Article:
I spent some time last week expressing my dis-satisfaction with the DC Governance and the irrelevance of most DC trustees. It is easy to throw stones….
What is also needed is someone to mend the greenhouse to make it fit to nurture..
We need to find a way of talking about our pension plans which makes sense to the people who use them and depend on them to convert pension saving into pension spending.
I often hear people say that if we could only get rid of the word “pension”, it would be problem solved. It wouldn’t, the problem is not with the word but with “confidence”, if people were confident they were in a good pension , then the’d be proud of the word.
I’ve been looking for an extended metaphor (a conceit) for inspiration. I’ve landed upon the motor vehicle as my metaphor.
There are three essential properties of a car that need to be right; chassis,engine and steering.
Without a sound chassis and associated bodywork, a car can take you nowhere. The chassis has to be of sound construction and durable. The pension equivalence of a chassis can best be described as the service superstructure.
The engine of a car is what drives performance, an engine should have good fuel economy and should meet the needs of those who drive the car. There can be many different types of engine. The pension equivalent is the investment mechanism.
The consul of the car that comprises the wheel,gears, pedals and dashboard enables the driver and any passengers to control the vehicle and enable its progress to the destination. The pension equivalent is the member interface between provider and member.
Whether the vehicle in question is a single seater or a charabanc with many passengers, this conceit holds true.
Rather than think of a pension as having 31 governable characteristics, we should think of it as a vehicle that gets people from A to B in a variety of different ways.
We think we can measure the suitability of a vehicle in six different ways
- Its cost– is this vehicle vehicle “value for money” in terms of initial costs and ongoing servicing.
- Its performance – does it perform as expected (whether a Lamborghini or a mini)
- Its steering – does it give necessary control to the driver and/or passengers.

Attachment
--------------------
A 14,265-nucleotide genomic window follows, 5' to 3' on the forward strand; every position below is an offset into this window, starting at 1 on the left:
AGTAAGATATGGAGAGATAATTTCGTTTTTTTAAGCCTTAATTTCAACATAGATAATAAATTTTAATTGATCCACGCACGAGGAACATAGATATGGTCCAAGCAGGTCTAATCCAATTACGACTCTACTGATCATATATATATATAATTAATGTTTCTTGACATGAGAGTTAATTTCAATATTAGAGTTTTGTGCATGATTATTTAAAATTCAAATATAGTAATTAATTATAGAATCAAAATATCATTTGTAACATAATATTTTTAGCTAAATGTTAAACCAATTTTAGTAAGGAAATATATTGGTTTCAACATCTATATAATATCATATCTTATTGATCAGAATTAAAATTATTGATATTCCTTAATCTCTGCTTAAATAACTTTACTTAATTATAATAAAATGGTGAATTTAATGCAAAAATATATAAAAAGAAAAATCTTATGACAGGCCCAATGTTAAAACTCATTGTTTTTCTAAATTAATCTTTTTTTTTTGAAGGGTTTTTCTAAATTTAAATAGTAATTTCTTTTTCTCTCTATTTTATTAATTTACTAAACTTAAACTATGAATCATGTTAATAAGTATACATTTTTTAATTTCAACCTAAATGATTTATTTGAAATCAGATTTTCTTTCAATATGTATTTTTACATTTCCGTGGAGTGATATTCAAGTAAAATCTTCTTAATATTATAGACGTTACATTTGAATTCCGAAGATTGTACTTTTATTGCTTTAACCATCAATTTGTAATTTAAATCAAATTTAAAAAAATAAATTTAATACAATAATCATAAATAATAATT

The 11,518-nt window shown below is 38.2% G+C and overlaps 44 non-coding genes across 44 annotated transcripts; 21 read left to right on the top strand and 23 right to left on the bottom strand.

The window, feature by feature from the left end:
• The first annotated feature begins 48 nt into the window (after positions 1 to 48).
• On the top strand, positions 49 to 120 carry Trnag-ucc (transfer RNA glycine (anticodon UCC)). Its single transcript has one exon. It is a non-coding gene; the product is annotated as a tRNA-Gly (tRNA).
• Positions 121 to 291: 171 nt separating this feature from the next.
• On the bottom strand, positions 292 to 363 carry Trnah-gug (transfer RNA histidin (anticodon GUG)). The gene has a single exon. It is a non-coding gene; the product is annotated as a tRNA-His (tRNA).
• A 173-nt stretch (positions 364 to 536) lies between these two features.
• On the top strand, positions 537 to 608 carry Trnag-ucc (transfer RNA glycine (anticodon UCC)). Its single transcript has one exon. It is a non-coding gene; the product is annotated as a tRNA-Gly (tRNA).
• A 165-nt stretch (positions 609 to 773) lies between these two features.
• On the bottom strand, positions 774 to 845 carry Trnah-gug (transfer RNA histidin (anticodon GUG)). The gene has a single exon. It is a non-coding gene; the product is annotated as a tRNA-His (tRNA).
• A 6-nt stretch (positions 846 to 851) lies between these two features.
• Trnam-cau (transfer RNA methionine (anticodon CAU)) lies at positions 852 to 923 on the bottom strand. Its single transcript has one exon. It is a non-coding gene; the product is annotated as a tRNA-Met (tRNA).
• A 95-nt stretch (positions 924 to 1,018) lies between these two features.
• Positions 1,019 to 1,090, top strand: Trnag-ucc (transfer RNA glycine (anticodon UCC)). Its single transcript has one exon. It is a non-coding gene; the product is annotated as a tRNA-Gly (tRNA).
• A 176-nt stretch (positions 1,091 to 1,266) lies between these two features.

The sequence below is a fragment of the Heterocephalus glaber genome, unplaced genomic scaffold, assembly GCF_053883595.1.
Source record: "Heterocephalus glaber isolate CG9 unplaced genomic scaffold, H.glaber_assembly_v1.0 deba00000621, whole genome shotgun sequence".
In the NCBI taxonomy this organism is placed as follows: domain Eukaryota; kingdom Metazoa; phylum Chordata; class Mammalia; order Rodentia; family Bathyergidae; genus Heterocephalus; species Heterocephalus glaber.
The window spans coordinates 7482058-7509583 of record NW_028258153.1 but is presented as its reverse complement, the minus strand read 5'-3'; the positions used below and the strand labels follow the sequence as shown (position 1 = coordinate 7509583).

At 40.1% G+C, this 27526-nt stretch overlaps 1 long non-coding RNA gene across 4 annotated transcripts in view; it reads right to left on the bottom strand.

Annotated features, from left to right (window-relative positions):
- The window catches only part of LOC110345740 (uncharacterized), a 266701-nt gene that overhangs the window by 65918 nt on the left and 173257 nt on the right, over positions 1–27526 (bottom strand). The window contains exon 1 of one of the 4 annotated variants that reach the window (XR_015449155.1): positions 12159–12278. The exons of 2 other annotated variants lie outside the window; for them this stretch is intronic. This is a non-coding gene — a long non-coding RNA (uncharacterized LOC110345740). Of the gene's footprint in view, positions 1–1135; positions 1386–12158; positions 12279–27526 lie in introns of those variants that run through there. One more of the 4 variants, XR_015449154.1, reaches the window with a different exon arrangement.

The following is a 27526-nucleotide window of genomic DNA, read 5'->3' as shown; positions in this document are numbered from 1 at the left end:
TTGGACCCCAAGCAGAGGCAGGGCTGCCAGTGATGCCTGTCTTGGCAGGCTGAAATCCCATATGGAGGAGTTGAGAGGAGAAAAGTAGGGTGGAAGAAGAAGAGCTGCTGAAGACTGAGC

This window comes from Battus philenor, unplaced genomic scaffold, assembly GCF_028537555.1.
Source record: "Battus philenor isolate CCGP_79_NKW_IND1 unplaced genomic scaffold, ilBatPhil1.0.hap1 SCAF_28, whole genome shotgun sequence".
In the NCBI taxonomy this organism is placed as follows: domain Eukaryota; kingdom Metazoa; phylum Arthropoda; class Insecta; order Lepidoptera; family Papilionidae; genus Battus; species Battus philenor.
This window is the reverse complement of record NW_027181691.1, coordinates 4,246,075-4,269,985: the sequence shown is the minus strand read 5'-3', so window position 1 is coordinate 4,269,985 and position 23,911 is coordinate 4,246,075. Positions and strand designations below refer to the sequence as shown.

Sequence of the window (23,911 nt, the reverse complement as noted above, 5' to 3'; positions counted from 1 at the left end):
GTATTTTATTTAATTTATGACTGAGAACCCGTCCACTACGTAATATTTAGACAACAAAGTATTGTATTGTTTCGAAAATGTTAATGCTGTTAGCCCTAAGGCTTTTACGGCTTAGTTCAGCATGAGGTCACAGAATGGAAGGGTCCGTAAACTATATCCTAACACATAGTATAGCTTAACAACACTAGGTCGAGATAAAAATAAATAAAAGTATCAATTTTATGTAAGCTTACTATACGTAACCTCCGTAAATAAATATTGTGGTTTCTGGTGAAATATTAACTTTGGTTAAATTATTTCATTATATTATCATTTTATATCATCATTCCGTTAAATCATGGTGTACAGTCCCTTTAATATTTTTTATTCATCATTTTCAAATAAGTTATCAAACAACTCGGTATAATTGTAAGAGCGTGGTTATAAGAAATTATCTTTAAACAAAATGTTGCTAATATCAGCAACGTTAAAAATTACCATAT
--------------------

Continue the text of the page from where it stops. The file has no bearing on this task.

- Its chassis – is it of sound construction so that it securely carries driver and passenger
- Its adaptability – once it reaches its destination , can it be used for the return journey
- Its durability – will it stay the course and will it offer lifetime servicing.
Maybe I am over-stretching the metaphor , but I hope you get where I am going. The tangibility of a motor and our familiarity with them make it easy to relate to “what makes for good”.
Why we need fiduciaries – trustees advisers, IGCs
Most of us, cannot be so familiar with pensions; a pension’s value for money depends not just on what you can see – historic performance and quoted costs, but on a detailed understanding of fuel consumption (charges) and the capacity of the pension to continue to deliver.
Because this is hard, we need experts- fiduciaries, to assess and monitor value for money, ensure that administration is being properly carried out, check the calibration of the dashboard, check the brakes and accelerator, the steering and the mirrors that allow us to manage our pensions. Whether these experts are trustees or are members of IGCs or are our financial advisers, they have to do the same job, make sure we get from A to B without fuss.
These people who look after our pensions are our buyers, our service engineers, they do the MOT and make sure the car is safe. If they are not doing their job- it matters.
Which is why I think the job of being a DC fiduciary is too important to be left to people who don’t understand these things.
I do not see the standard of fiduciary care generally available to members of occupational DC schemes as very high at all. If we were to think of trustees as mechanics, I would not let most of them loose on my car, let alone put them in charge of a MOT centre.
There are over 40,000 occupational DC schemes in this country but there are not 40,000 occupational DC trustees up to doing the job.
We have been failed by these trustees in the past. The appallingly low numbers of retirees from DC trusts exercising the Open Market Option, the ridiculous charges levied on some investment funds, the creaking administration, the lack of member engagement and education and the failure to empower members to take decisions for themselves is endemic in occupational DC schemes.
It is no longer good enough for DC trustees to point to insurance company GPPs as “worse”, they’re not. By and large they are better. They had better OMO take up, provide better interfaces with members, are better administered and have investment funds that are much better governed.
I generalise I know, there are well governed occupational DC plans, but not many. And those few that are well run, cannot speak for the many that are not.
It is time that we got DC trustees to do their job- or shape out. We cannot go on tolerating failure in a part of the market that matters so much.